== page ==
Even less than two handfuls away from the century mark Byron Constance, knows he has plenty to contribute to the city of Independence.
The longtime attorney and also a banker and developer, who still practices law at age 92, decided he could help correct a deficiency. For a city of its history and related cultural attractions, he says, Independence is “woefully short” of public art that commemorates that heritage.
Friday, at the corner of Lexington Avenue and Pleasant Street outside his office, Constance unveiled a life-size bronze statue, “Call of the West.”
It marked the beginning of a notable weekend for Constance, who earlier this year created a commissioned bronze bust of Andrew Drumm, the founder of Drumm Farm Center for Children. Drumm Farm hosts its big century celebration today.
Regarding his newest work, Constance said he tried to create an image of an 1840s man standing at what was then the very west edge of Independence.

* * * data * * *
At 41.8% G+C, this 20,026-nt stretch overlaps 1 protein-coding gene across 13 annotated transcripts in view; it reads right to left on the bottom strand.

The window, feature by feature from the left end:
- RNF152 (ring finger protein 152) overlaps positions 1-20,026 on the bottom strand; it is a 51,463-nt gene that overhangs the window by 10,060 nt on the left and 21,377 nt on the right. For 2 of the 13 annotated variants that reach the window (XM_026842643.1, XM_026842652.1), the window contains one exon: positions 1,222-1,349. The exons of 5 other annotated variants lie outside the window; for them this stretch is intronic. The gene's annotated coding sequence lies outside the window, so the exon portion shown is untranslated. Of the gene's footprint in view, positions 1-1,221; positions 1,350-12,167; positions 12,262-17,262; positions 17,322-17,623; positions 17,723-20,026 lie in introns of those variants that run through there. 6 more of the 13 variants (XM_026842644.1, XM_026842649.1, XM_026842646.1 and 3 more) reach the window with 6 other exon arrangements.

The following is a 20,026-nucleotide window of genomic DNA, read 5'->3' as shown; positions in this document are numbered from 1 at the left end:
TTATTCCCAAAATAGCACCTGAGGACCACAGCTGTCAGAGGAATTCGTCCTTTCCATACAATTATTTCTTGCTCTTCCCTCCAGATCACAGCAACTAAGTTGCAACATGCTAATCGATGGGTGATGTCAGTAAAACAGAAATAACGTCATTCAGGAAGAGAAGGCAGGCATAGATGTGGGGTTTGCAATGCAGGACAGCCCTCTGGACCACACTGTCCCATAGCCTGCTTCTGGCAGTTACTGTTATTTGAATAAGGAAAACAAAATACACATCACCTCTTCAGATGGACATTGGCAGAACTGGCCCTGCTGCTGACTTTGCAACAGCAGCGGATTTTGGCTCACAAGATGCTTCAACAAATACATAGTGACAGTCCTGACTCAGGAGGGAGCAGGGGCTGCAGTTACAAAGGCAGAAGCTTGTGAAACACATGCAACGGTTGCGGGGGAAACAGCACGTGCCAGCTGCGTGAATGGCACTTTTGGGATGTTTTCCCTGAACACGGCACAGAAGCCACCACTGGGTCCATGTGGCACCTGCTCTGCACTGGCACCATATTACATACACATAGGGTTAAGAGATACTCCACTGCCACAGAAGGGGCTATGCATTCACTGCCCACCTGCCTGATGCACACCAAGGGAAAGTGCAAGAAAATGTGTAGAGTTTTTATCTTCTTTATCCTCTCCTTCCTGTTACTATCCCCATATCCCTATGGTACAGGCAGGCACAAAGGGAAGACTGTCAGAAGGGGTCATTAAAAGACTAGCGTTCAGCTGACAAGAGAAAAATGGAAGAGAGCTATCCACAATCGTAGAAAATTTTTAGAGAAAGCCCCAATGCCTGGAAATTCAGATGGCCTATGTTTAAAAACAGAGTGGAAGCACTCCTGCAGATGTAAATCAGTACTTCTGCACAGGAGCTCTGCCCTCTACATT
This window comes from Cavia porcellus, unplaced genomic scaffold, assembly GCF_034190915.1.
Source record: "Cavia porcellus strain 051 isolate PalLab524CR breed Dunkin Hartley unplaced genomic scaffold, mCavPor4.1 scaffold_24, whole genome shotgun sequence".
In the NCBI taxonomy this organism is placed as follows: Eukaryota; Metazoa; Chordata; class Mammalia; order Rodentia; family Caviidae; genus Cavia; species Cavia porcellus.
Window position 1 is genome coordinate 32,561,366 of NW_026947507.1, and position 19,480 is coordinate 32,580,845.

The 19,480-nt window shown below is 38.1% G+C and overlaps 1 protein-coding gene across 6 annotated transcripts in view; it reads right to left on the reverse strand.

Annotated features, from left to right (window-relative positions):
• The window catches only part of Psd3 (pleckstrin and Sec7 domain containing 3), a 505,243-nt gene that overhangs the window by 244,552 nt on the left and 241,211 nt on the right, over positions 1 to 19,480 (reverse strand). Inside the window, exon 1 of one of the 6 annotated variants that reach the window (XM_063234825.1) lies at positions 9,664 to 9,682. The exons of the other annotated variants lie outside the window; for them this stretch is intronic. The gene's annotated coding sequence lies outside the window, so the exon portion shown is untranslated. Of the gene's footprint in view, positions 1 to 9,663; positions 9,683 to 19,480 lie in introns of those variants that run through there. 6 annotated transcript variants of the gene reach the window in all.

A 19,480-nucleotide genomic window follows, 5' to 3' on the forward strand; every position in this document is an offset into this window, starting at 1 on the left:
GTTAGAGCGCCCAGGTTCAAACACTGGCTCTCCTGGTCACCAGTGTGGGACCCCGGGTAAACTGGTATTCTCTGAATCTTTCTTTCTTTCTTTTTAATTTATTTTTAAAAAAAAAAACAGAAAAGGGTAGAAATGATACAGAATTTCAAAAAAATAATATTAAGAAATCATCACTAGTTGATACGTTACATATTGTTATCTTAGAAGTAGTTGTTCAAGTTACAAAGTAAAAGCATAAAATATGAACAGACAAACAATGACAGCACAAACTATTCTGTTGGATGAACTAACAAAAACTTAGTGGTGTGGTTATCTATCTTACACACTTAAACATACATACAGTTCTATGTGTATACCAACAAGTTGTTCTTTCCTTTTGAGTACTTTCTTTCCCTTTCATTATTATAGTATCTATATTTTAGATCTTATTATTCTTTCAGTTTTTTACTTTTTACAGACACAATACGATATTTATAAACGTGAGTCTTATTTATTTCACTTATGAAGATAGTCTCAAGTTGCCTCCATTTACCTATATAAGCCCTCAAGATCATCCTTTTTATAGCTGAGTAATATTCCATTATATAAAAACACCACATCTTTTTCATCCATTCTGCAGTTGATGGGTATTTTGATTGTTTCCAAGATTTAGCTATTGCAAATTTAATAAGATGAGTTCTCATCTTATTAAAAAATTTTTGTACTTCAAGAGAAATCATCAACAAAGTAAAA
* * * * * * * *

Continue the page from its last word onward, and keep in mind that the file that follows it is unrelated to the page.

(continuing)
“He may just be the husband of the Pioneer Woman,” he said referring to the statue in place at the National Frontier Trails Museum a few blocks away.
The man, “Hiram,” is depicted carrying a Hawkins percussion rifle, a powder horn on one hip and a pouch on his other hip with bullets and other paraphernalia.
“He's well-suited for the journey and anxious to get going,” Constance said.
The 350-pound statue is a cast of a silicon bronze alloy that's about 3/16 of an inch thick. It's anchored into a limestone rock using all-thread stainless steel and a bonding agent. A crew led by John Sheehy of Summit Masonry hoisted the statue into place.
Constance, who took up sculpting in his late 60s, says he hopes his effort will encourage other in Independence's arts and business community to find their open opportunities to celebrate the city's history.
“It speaks to the great heritage of Independence,” he said.